In the final of our series of driver interviews from Formula E’s pre-season tests, earlier this month, Laura Prior caught up with new DS Virgin signing, Jose Maria ‘Pechito’ Lopez, to discuss his involvement in Formula E, his early start in motorsport, how he will adapt to a new series, and just why everyone calls him Pechito!
EVP: Pechito, it’s lovely to welcome you to the Formula E family! Why Formula E? Where did your involvement start, and what drew you to the series?
“Why Formula E? For sure, one of the main factors is because Citroën is leaving WTCC at the end of the year, so I started to look for other options, and the fact that one of the branches of the group, PSA [PSA Peugeot Citroën] – which is DS [Virgin] – is involved in this, it got my attention. That was the beginning. Then of course, the level of the drivers, the level of the teams, the places where you go, and the competition – to be able to compete with different people and try to be competitive. I think that the level of drivers is one of the highest levels, probably after Formula 1, that you can find in any series.”
EVP: When we get a new driver to the series, fans are naturally curious about you. So, for those who don’t know much about you, or don’t follow Touring Cars, when did you first start racing? When did you realise that was what you wanted to do?
“It was early in my life. At eight years old, I just knew this is what I wanted to do. You know, as sportsmen, sometimes we are really lucky to know what we want to do at an early age. When you have people after 30 years, they don’t know what they want to do still. I was very lucky to have my family which supported me, and they put me in the sport, and I loved it and then I kept going. But I would say by the time I was ten already, it was something I wanted to do.”
EVP: And your nickname of ‘Pechito’ – what’s the story behind that?
“This is coming from my country. We use a lot of nicknames for people. It’s a bit difficult to explain…”
EVP: “Because in English, it means ‘little chest?’
“Little chest, yes. But it’s not the meaning [in Spanish]. We are big fans of football, Argentinian people – where I’m from – and we say ‘pecho frio’ normally, which is ‘cold chest’, to a team in football which is not playing well, or they are not giving everything in the game. So we call them ‘cold chest’ or like… I don’t know how you say it! So one time, my father went to a meeting for amateur racing, and in this meeting, it was not quite right. They were discussing the safety, about the track, and nobody was getting along, or in the right direction. So my father got really angry with them, and he called them a ‘cold chest’ – to everyone. And they didn’t know him, so they started wondering ‘who is this guy who said ‘cold chest?!’ and after they started to call him ‘chest’ [pecho], so of course after that [gestures to himself] the little guy, they started to call little chest [pechito]. That’s it. It sounds better in Spanish! [laughs]”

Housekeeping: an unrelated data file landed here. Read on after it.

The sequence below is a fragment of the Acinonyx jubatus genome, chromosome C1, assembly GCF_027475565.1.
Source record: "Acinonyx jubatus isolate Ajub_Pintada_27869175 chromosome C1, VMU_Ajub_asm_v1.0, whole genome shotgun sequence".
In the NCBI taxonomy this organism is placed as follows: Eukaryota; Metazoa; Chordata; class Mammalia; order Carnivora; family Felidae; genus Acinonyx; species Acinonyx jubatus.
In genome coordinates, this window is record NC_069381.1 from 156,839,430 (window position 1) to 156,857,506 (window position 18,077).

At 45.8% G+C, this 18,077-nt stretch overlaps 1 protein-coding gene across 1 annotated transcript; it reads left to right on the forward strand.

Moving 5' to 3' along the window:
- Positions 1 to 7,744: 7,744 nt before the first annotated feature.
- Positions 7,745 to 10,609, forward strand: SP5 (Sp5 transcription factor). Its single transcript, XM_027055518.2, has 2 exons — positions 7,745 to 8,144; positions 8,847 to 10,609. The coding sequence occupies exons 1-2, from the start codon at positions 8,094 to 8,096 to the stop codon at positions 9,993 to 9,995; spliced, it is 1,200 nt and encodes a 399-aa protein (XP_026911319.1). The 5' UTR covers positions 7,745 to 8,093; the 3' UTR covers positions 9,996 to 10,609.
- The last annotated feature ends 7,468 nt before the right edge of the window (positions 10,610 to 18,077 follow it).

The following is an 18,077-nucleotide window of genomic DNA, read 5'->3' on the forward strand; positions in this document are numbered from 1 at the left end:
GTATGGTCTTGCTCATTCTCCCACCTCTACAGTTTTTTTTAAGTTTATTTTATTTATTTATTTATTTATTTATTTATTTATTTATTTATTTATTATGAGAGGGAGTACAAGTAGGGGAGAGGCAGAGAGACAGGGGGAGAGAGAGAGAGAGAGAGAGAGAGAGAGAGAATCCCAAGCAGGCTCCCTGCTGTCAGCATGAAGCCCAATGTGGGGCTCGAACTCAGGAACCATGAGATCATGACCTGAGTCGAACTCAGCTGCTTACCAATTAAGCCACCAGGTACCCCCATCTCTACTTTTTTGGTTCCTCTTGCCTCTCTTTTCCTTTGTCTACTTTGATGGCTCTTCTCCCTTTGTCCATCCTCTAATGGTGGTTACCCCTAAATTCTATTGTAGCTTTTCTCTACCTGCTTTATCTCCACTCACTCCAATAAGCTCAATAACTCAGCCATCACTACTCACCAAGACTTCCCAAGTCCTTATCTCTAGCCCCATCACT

EVP: It’s always difficult to read into car performance at Donington, but how does the car feel What’s different for you, in comparison to other series you’ve raced in?
“It’s tricky. It’s not the easiest car I have driven! It’s very difficult to find the limit. But, as you say, it’s also difficult to know here in Donington, because this is a track like… we will not find this kind of circuit anywhere, where we’re going. They are other types of circuit. So for me, it’s about seeing where I am compared to the others, to keep learning the systems, to keep learning the behaviour of the car. I think the beginning of the season will be completely different. It doesn’t mean if you are super quick here that you are going to take the championship, and it doesn’t mean if you are really slow here that it’s going to stay like this. But of course it gives you an idea compared to where you are with the others.”
EVP: Do you think any skills you’ve learned in other series are transferable to Formula E, or is it completely different to anything you’ve tried before?
“I think [Formula E] is quite unique! For sure, experience is what you achieve with time; you cannot buy experience. So, for sure that is one of the things I have learned. Racing skills,of course. But then I think for the races, I need to… you know, I’m starting with a ‘white page’, and I have to write everything again.”
EVP: Looking to this year, we have some new cities on the calendar. Montreal, a NYC finale, Marrakesh. Is there any race you’re particularly looking forward to this year? Perhaps somewhere you haven’t raced before?
“I think Monaco and New York. New York is one of my favourites, and my wife’s favourite cities, so I think New York is going to be fantastic. Montreal… I think it’s one of the things about the series, the places we go are fantastic, and of course my home race in Buenos Aires is going to be great.”
EVP: I was about to mention Buenos Aires, of course! Is it nice for you to have a home race on the calendar, in your first year in Formula E?
“For sure! Not many guys can drive at home. Di Grassi, he doesn’t have a race at home. Buemi, he doesn’t have a race at home. So, I’m lucky. I’ve been racing at home in WTCC, now I have the opportunity to go to my people and show them.”
EVP: How is your relationship with Sam Bird? I don’t believe you’ve worked together before, so are you looking forward to the challenge of a strong team-mate?
“No, we haven’t worked together. So far, we don’t know each other too well. I can tell he’s a good person, a good team-mate, and I think we’re going to get along very well. And of course he’s a fantastic driver. I think he’s one of the best in the series.”
EVP: Finally, what are your goals for this season? Taking it race by race, or are you coming in strong, and going all out to challenge the top teams?